Providing specific textual analysis, what stylistic devices does Shakespeare use in Sonnet 17 to explore themes and motifs, and how do they contribute to tone?

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As an early sonnet, Sonnet 17 fits with the "Fair Youth" sonnets that implore the young man to procreate. A recurring theme in these involves the poem's ability to preserve the beauty and memory of the beloved, even though time will exert its damaging influence on the person's physical body.

The conceit compares the poem itself to a tomb, enclosing the beloved's beauty and keeping it from others' appreciation. The quatrains continue to explore the theme of enumerating the many aspects suitable for admiration. Lines 6 and 8 both use polyptoton (repetition of a word but with a different meaning each time: "fresh numbers number" and "heavenly touches ne'er touched earthly faces"), creating a tension between the object of human beauty and the poetic beauty.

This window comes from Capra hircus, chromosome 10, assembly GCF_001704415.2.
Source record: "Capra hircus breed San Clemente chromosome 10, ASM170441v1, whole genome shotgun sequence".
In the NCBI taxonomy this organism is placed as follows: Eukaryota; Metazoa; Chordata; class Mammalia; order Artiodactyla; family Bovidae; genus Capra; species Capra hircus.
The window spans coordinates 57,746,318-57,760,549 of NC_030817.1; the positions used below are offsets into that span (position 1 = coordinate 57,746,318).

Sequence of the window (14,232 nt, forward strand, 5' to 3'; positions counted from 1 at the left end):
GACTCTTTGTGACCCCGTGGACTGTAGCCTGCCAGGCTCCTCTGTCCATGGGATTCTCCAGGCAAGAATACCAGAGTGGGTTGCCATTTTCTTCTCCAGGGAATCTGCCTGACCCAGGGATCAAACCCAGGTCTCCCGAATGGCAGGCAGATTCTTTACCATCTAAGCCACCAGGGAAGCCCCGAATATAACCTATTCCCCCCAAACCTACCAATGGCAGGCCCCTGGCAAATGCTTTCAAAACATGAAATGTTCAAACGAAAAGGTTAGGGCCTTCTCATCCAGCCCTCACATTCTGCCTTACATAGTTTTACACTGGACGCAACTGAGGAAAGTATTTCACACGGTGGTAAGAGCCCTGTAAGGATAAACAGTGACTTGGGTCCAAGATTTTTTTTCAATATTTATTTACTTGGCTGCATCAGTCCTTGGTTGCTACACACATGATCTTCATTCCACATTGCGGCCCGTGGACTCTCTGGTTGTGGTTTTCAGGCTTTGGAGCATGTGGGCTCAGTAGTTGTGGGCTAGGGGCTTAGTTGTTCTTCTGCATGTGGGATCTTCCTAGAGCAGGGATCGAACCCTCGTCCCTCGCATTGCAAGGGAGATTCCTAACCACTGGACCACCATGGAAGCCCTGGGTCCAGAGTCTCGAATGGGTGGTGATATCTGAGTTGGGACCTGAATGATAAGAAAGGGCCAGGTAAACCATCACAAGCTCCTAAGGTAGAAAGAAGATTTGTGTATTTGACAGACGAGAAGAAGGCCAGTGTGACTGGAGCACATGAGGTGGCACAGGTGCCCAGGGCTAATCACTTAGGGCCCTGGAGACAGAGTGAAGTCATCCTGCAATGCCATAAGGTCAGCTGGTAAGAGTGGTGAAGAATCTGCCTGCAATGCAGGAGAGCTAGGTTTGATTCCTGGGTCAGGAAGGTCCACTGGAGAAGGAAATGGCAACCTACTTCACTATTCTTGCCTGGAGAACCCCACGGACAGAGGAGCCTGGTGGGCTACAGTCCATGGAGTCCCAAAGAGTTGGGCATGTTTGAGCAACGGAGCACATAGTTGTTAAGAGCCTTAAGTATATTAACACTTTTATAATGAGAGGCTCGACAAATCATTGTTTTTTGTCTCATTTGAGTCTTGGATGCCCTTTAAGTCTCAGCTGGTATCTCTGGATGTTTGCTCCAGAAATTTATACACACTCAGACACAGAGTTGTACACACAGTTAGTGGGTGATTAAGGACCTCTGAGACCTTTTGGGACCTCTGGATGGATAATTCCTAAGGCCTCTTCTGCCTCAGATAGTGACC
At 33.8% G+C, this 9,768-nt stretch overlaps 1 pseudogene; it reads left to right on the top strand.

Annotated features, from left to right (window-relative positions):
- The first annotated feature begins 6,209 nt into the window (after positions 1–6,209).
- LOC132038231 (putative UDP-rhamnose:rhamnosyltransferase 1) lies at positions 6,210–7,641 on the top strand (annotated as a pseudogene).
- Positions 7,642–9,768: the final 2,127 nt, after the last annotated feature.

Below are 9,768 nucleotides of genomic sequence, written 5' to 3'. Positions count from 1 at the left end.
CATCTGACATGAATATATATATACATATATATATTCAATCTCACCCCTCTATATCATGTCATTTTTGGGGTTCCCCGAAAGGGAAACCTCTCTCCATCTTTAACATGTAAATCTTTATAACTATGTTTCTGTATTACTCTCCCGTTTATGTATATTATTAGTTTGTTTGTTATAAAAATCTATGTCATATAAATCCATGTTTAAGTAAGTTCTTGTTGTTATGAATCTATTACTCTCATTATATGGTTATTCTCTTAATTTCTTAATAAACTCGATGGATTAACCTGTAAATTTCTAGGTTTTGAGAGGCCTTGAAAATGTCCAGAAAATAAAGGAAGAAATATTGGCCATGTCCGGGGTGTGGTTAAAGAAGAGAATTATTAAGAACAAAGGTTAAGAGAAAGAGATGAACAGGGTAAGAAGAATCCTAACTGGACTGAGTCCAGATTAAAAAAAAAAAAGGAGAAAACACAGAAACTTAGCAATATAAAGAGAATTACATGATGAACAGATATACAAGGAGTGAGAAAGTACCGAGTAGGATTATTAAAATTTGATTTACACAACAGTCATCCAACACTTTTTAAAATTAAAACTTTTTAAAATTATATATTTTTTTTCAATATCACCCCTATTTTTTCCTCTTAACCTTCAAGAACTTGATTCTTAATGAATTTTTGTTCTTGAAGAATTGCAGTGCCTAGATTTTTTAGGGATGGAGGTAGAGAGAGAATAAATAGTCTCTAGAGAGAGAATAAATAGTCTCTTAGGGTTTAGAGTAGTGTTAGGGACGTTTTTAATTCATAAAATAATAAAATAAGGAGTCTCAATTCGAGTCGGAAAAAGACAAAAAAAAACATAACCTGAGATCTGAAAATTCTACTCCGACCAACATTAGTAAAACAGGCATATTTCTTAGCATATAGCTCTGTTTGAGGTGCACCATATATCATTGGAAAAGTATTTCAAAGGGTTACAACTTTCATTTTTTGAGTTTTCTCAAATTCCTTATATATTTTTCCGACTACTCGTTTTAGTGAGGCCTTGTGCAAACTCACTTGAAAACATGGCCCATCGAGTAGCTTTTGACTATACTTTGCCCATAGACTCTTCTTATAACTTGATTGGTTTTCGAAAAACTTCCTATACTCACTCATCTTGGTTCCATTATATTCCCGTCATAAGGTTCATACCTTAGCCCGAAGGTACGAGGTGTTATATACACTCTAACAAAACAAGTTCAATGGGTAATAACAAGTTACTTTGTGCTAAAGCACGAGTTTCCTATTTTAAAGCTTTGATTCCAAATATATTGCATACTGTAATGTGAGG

The third quatrain extends that thought by suggesting that the poem (or at least the paper on which it is written) is, like the beloved's body, subject to "age," a subtle form of personification, as the poem itself is projected to become like an old man whose words cannot be trusted.

The couplet resolves this dilemma of the poem's inability to command trust in future years. Should the beloved have a child, both his own beauty and the poem's record of it would be believed by means of the proof offered in the descendant's own beauty.

This particular sonnet is less overwrought than some, both in its rhetorical devices and in its insistence on procreation. As a result, the tone is gentler—not as plaintive or as despairing, nor as insistent about the poem's role in preserving the youth's beauty. Nonetheless, the dual focus on creation—both procreation and creative writing—mingles the hopefulness of the future with a melancholy tone over the inevitable decay of all living beings.

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